Property for sale...what do others think?


(Ann Coe) #1

Just had an update in my mail from French Entree, along with some featured properties.

It occured to me that when someone is advertising a property of over 1 million euros why do they not take the time/ or money to pay a professional to have photos taken ?

After all, for me at any rate, I don’t need to see their furniture or a table laid for dinner. The important thing is the location, how much land, how many rooms, how they are laid out in relation to the rest of the house, kitchen, bathroom etc;

Frankly I’m not impressed to see a terrace with a table and an oilcloth laid on it!

Am I being nitpicking or do you think that the way some properties are advertised is a bit hit and miss ?


(Jane Jones) #2

When we bought our first flat in France we were amazed at the lack of preparation people had made for the viewings…dirty clothes on the floor, washing up not done, that sort of thing. Ok we were a long way away from a million budget but even selling something modest i was surprised at the lack of effort.

And photos were very poor. I agree I’m not interested in seeing their cutlery, but photos are useful to give an idea of light, ceiling height, physical condition and so on. So good photos are obviously more helpful but even bad ones tell you something.


(Ann Coe) #3

A picture is worth a thousand words !

I belong to a FB page where properties are for sale at 50,000 maximum, I joined because I was helping a friend to try and find a place.

Some of the photos show a lack of care, IMO if someone can’t be bothered to have a tidy up at least for the sale, then it shows a lack of respect and even neglect.

My lovely farmhouse was ‘sold’ initially by the photos and description I displayed. It attracted a buyer from the USA who fell in love with the key features.

On his initial visit, he had 3 properties to view, he remarked that the property was even better than the photos. That’s why I cannot understand why someone wouldn’t make a real effort to show what a lovely home they have/or how much potential there is !


(Jane Williamson) #4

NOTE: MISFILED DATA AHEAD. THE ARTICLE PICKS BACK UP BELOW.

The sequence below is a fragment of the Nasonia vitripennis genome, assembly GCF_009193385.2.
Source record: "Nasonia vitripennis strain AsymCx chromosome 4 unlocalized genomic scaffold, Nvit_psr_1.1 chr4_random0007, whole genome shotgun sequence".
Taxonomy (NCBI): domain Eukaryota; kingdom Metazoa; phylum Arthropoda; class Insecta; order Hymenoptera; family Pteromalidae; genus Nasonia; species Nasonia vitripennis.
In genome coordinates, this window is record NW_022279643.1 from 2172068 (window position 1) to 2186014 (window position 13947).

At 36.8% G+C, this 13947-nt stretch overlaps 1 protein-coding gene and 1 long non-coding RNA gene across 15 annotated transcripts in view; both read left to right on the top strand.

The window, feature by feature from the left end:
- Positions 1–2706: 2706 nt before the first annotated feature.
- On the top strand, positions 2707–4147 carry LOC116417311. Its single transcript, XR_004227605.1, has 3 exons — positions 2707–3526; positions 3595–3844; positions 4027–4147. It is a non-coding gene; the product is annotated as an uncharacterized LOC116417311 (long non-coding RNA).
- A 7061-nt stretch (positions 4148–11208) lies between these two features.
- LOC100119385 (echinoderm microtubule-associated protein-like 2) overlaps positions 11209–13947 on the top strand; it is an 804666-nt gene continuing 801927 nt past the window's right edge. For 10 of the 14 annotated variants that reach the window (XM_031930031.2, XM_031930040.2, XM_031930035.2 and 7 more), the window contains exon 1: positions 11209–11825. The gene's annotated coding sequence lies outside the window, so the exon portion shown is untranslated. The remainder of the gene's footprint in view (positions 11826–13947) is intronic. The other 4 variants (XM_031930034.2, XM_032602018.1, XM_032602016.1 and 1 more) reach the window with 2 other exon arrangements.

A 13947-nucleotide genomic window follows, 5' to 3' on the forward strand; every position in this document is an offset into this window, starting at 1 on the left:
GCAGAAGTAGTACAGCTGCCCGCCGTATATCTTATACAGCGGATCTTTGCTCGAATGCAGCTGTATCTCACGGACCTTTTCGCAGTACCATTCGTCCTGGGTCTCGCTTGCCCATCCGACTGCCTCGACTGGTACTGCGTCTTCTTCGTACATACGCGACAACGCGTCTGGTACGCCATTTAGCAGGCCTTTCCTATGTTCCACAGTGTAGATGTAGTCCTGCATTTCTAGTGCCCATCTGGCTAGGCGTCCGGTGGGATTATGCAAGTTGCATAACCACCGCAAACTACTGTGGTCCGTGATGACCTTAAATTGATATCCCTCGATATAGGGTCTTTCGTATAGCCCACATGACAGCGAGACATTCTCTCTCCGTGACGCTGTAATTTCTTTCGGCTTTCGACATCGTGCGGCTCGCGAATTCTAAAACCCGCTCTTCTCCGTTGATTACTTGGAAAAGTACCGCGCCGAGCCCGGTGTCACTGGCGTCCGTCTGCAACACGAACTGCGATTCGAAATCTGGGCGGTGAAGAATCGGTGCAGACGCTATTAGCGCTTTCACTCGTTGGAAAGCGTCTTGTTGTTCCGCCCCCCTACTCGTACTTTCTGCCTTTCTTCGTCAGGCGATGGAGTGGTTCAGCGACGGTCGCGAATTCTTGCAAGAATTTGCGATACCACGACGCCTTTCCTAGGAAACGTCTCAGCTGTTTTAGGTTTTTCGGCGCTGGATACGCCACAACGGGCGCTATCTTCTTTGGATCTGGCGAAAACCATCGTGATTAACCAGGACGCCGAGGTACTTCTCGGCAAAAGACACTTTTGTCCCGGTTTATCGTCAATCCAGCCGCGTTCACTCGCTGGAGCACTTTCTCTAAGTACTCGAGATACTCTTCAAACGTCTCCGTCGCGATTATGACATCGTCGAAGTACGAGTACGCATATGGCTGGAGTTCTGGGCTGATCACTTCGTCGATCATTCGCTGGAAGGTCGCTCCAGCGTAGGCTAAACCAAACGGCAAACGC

We were lucky when we bought our house. We viewed because it had flat land and parking. We knew it needed work before viewing.
What wasn’t shown was the spectacular view. At that time there was a Scots lady working for the agent in Cluny because Brits were buying.
She hadn’t really looked at our property, but when we made an appointment she came out and contacted others.
Fortunately, we were first and immediately made an appointment for a second viewing as we had promised to see others as well.
After the second viewing we went back to the office and had an offer accepted.
So, lack of marketing worked for us.
Obviously, we were meant to live here.
We find our little area attracts really nice people and we have been made extremely welcome.


(stella wood) #5

We viewed across France… and, like Jane Jones… we saw houses where beds were left unmade, clothes strewn all over… general chaos.

On one occasion, I did ask the Agent if the Sellers were actually expecting our visit… explaining that I thought we had caught them on the hop. Huh, she said… we are selling houses not a way of life…

Mmmm…ok, we accepted that this was obviously part of the Gallic charm…:thinking: but never felt 100% happy about the houses themselves…

We later found our present home, by chance, through the internet. Only one glorious photo of the frontage , but we discussed over the phone what lay behind which window, so that we could figure out the rooms and what would/might work. (the price was suspiciously low against the wow photo)

The Agent advised us to visit soon as “someone from Paris is visiting next week and will surely snap it up”… mmm… no one pushes me… so I said… Oh well, if it is not meant to be… so be it. Whereupon the chap said… why not fly out and look, it is well worth the money. Nuff said… we came, we saw, we bought it.

(and, yes, there really was a lady waiting in the wings… she bought another empty property and became quite a good friend)


(Jane Williamson) #6

It was amazing how differently houses were presented.
One house being sold by a Brit plumber had all the radiators sawn off.
I think many Brits were astounded by the amount of wallpaper used on doors and ceilings and ‘french’ brown paint.
Our house was neat and tidy, but Christiane’s home is tidy now. We have lunch regularly with two other friends.


(Ann Coe) #7

I occasionally watch a programme on M6, maison/appartment a vendre.

Basically it’s someone who has a property for sale and hasn’t had many visits or any offers, in some cases for a year or more.

An ‘expert’ in selling is called in to visit, even he is dumfounded sometimes at the state of the properties, peeling paper, holes in ceilings, dirty showers and kitchens, clothes piled in heaps, untended gardens, rusty gates …

He always advises, firstly tidy up the outside to attract people, clear all the clutter to show room proportions, repair defects, get rid of unsightly wallpaper, etc; etc;.

He brings in a decorator, she gives her ideas of how to change ‘unproductive areas’ , create better living areas etc;